Younger Women Have Symptoms Other Than Chest Pain and An Increased Risk of Dying After Heart Attack
FOR RELEASE: 3 P.M. (CT) TUESDAY, FEBRUARY 21, 2012
Media Advisory: To contact John G. Canto, M.D., M.S.P.H., call Nancy Martinez at 863-904-4656 or email NMartinez@WatsonClinic.com.
CHICAGO – Among heart attack patients, women are more likely than men to present to a hospital without chest pain and also have a higher rate of in-hospital death following a heart attack than men within the same age group, although these differences decrease with increasing age, according to a study in the February 22/29 issue of JAMA.
“Optimal recognition and timely management of myocardial infarction [MI; heart attack], especially for reducing patient delay in seeking acute medical care, is critical. The presence of chest pain/discomfort is the hallmark symptom of MI,” according to background information in the article. Despite this well-accepted symptom, previous analyses have shown that a large number of patients with MI lack chest pain/discomfort at presentation. “Furthermore, patients without chest pain/discomfort tend to present later, are treated less aggressively, and have almost twice the short-term mortality compared with those presenting with more typical symptoms of MI.”
The authors add that women are generally older than men at hospitalization for heart attack. “It is plausible that women's older age at presentation is related to whether they present with chest pain, as well as subsequent hospital mortality. However, a limited number of studies have taken age into account in examining sex differences in MI clinical presentation.”
John G. Canto, M.D., M.S.P.H., of the Watson Clinic and Lakeland Regional Medical Center, Lakeland, Fla., and colleagues examined the relationship between sex, symptoms when presenting to the hospital, and the risk of death while in the hospital, before and after accounting for age in patients hospitalized with MI. The study consisted of an analysis of data from the National Registry of Myocardial Infarction, 1994-2006, of 1,143,513 registry patients. Of these, 42.1 percent were women. Women with MI were significantly older than men at hospital presentation, with an average age of 74 years, vs. 67 years for men.
The overall proportion of MI patients who presented without chest pain/discomfort was 35.4 percent and was significantly higher for women than men (42.0 percent vs. 30.7 percent). Age-specific and further analyses indicated a significant interaction between age and sex, with sex-specific differences in MI presentation without chest discomfort becoming progressively smaller with advancing age.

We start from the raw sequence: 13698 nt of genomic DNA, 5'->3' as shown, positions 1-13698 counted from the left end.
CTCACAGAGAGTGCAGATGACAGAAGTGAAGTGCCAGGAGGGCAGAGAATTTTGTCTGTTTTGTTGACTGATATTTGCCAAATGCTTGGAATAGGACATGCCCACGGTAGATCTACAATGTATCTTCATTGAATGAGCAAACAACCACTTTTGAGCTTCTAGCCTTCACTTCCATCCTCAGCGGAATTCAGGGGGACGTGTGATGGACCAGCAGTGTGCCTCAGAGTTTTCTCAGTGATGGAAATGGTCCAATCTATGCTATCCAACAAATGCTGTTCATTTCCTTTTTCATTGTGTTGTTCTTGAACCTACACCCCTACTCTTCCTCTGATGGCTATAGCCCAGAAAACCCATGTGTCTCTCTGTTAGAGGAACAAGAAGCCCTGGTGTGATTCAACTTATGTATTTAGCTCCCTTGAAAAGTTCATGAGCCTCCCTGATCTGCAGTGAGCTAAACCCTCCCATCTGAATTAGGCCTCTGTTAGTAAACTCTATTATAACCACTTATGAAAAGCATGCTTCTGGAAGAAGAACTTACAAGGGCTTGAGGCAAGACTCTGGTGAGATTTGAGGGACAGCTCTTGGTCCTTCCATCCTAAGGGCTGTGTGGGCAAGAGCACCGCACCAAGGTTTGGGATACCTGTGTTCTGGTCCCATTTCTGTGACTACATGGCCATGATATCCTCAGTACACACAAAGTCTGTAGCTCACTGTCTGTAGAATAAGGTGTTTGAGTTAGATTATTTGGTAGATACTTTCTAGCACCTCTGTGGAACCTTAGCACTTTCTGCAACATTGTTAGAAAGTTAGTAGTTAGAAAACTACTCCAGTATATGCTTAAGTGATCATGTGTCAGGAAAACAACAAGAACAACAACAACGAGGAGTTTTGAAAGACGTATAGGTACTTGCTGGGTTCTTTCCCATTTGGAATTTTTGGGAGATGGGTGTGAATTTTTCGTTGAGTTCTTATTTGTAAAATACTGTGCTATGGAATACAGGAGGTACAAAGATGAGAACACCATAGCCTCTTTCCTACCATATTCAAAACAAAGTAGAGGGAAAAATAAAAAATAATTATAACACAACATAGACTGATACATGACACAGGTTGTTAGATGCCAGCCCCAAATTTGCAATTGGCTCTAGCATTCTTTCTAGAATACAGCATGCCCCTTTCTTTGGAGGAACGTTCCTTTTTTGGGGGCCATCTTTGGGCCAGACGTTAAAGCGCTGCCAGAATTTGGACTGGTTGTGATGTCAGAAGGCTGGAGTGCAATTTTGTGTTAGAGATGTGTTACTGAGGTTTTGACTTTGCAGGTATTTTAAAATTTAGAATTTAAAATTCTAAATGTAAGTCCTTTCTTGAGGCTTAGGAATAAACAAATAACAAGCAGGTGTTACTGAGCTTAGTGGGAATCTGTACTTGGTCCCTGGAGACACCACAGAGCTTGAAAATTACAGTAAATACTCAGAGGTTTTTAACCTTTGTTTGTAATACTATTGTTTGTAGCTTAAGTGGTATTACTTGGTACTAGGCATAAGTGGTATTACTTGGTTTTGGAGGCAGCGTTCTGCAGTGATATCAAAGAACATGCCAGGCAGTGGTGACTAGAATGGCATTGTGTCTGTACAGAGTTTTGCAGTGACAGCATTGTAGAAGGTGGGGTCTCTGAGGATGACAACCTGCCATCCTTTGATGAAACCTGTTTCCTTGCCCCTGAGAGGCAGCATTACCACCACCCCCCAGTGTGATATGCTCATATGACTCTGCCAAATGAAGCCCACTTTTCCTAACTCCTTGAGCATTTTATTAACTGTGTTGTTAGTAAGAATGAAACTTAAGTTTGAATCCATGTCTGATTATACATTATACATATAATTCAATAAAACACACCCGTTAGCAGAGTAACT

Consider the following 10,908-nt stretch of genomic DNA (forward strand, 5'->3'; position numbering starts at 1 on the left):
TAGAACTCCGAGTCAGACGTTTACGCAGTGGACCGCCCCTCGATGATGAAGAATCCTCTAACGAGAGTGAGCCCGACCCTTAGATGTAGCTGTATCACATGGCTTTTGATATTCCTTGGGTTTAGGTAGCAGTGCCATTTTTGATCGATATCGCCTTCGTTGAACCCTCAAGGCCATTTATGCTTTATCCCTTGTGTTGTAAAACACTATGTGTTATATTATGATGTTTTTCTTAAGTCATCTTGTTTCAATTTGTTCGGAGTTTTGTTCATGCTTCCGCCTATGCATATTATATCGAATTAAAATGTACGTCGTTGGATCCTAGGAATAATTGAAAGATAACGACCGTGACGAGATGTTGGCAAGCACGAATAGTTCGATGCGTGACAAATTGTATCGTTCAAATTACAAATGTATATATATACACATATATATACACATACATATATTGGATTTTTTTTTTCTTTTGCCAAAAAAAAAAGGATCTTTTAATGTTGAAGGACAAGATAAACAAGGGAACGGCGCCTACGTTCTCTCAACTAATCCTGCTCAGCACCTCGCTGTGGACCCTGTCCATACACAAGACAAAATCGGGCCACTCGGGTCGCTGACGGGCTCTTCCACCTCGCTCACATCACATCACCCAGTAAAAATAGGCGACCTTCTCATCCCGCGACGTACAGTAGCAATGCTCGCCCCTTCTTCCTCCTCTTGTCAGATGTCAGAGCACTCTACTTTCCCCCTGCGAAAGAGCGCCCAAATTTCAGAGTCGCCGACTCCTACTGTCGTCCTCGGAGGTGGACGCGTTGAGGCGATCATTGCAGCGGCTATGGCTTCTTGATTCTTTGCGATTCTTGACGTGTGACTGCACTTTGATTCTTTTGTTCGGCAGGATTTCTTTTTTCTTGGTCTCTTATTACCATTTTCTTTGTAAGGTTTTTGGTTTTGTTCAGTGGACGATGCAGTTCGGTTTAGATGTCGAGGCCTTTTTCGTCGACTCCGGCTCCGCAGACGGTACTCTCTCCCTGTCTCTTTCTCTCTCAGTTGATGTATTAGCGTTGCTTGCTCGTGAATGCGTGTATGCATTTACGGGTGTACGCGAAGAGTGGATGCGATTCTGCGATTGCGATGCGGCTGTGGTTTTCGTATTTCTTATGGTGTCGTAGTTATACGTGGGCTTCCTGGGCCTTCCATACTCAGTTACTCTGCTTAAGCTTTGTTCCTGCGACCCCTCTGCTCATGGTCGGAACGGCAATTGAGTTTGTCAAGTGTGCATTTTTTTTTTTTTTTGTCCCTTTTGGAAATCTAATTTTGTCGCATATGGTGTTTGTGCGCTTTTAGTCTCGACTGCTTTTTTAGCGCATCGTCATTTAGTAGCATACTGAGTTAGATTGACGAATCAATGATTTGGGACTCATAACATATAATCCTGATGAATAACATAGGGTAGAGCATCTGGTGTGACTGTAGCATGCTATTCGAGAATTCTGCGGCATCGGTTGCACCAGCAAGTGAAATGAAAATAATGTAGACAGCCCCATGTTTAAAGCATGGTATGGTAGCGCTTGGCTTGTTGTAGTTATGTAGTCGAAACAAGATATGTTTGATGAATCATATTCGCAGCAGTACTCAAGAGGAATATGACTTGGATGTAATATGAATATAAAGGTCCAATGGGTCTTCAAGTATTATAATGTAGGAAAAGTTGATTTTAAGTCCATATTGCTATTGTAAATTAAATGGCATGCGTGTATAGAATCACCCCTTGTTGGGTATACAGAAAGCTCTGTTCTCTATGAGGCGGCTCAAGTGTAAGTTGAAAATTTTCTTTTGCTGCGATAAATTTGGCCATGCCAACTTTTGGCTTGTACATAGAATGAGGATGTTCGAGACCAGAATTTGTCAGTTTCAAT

The in-hospital mortality rate was 14.6 percent for women and 10.3 percent for men. The researchers found that in the fully adjusted models, younger women presenting without chest pain/discomfort had greater hospital case-fatality rates than men, a trend that reversed with increasing age. “However, younger women presenting with chest pain/discomfort had a greater hospital case-fatality rate than men with chest pain/discomfort in the same age group, but differences in hospital death rates between men and women decreased with advancing age (no longer significant in the oldest group),” the authors write. “These data suggest that the absence of chest pain may be a more important predictor of death in younger women with MI compared with other similarly aged groups.”
The authors add that further research is needed to improve the current understanding of underlying pathophysiology and potentially sex-tailored health messages to the general public and health care providers to encourage men and women with signs and symptoms of acute coronary syndromes to seek care promptly, which will result in improvement in the care and survival of women. “Our results of sex-based differences in MI symptom presentation in younger patients are provocative and should be confirmed by others with clinical databases of MI or acute coronary syndromes. From a public health perspective, it is appropriate to target high-risk groups for delay (young women) with information on the American Heart Association/National Institutes of Health heart attack message, but until additional research is conducted, the current chest pain/discomfort heart attack symptom message, which targets women and men equally irrespective of age, should remain unchanged.”
Editor’s Note: The National Registry of Myocardial Infarction was supported by Genentech. Please see the article for additional information, including other authors, author contributions and affiliations, financial disclosures, etc.
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